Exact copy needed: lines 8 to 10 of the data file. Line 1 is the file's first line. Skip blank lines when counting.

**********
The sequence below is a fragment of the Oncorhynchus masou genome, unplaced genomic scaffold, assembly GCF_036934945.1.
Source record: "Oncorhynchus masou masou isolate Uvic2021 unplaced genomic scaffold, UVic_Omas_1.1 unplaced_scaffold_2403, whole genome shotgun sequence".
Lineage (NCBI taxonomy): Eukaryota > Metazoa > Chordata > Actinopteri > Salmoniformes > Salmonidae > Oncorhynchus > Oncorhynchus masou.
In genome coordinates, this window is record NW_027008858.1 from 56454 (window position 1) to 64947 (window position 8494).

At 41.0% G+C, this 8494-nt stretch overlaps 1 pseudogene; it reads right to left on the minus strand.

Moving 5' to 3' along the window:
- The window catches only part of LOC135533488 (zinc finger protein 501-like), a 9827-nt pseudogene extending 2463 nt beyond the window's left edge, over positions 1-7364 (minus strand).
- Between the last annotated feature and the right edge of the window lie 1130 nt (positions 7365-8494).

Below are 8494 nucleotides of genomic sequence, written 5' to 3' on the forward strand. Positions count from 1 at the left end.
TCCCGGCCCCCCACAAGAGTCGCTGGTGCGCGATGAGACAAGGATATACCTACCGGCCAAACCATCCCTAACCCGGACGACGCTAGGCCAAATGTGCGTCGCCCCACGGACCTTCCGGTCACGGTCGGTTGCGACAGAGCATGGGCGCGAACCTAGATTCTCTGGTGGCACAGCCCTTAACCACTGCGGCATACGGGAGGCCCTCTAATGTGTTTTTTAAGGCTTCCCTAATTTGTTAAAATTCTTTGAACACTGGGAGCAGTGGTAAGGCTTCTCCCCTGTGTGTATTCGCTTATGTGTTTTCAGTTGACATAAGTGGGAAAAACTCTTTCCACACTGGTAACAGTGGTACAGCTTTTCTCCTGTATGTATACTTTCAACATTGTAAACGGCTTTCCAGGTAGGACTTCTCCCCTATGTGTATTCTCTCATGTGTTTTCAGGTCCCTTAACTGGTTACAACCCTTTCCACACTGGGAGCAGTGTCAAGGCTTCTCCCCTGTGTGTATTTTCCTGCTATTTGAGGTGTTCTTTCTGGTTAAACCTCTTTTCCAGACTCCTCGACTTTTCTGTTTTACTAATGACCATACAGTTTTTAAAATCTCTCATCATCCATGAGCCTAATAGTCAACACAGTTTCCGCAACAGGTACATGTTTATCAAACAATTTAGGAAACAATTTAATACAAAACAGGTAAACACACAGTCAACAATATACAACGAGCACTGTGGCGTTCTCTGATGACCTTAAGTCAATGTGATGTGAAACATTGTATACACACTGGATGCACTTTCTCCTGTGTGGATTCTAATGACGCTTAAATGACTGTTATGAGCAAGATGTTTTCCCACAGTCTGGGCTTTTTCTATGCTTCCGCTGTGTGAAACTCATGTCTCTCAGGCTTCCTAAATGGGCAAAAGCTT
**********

- Between the last annotated feature and the right edge of the window lie 1130 nt (positions 7365-8494).

Below are 8494 nucleotides of genomic sequence, written 5' to 3' on the forward strand. Positions count from 1 at the left end.
TCCCGGCCCCCCACAAGAGTCGCTGGTGCGCGATGAGACAAGGATATACCTACCGGCCAAACCATCCCTAACCCGGACGACGCTAGGCCAAATGTGCGTCGCCCCACGGACCTTCCGGTCACGGTCGGTTGCGACAGAGCATGGGCGCGAACCTAGATTCTCTGGTGGCACAGCCCTTAACCACTGCGGCATACGGGAGGCCCTCTAATGTGTTTTTTAAGGCTTCCCTAATTTGTTAAAATTCTTTGAACACTGGGAGCAGTGGTAAGGCTTCTCCCCTGTGTGTATTCGCTTATGTGTTTTCAGTTGACATAAGTGGGAAAAACTCTTTCCACACTGGTAACAGTGGTACAGCTTTTCTCCTGTATGTATACTTTCAACATTGTAAACGGCTTTCCAGGTAGGACTTCTCCCCTATGTGTATTCTCTCATGTGTTTTCAGGTCCCTTAACTGGTTACAACCCTTTCCACACTGGGAGCAGTGTCAAGGCTTCTCCCCTGTGTGTATTTTCCTGCTATTTGAGGTGTTCTTTCTGGTTAAACCTCTTTTCCAGACTCCTCGACTTTTCTGTTTTACTAATGACCATACAGTTTTTAAAATCTCTCATCATCCATGAGCCTAATAGTCAACACAGTTTCCGCAACAGGTACATGTTTATCAAACAATTTAGGAAACAATTTAATACAAAACAGGTAAACACACAGTCAACAATATACAACGAGCACTGTGGCGTTCTCTGATGACCTTAAGTCAATGTGATGTGAAACATTGTATACACACTGGATGCACTTTCTCCTGTGTGGATTCTAATGACGCTTAAATGACTGTTATGAGCAAGATGTTTTCCCACAGTCTGGGCTTTTTCTATGCTTCCGCTGTGTGAAACTCATGTCTCTCAGGCTTCCTAAATGGGCAAAAGCTT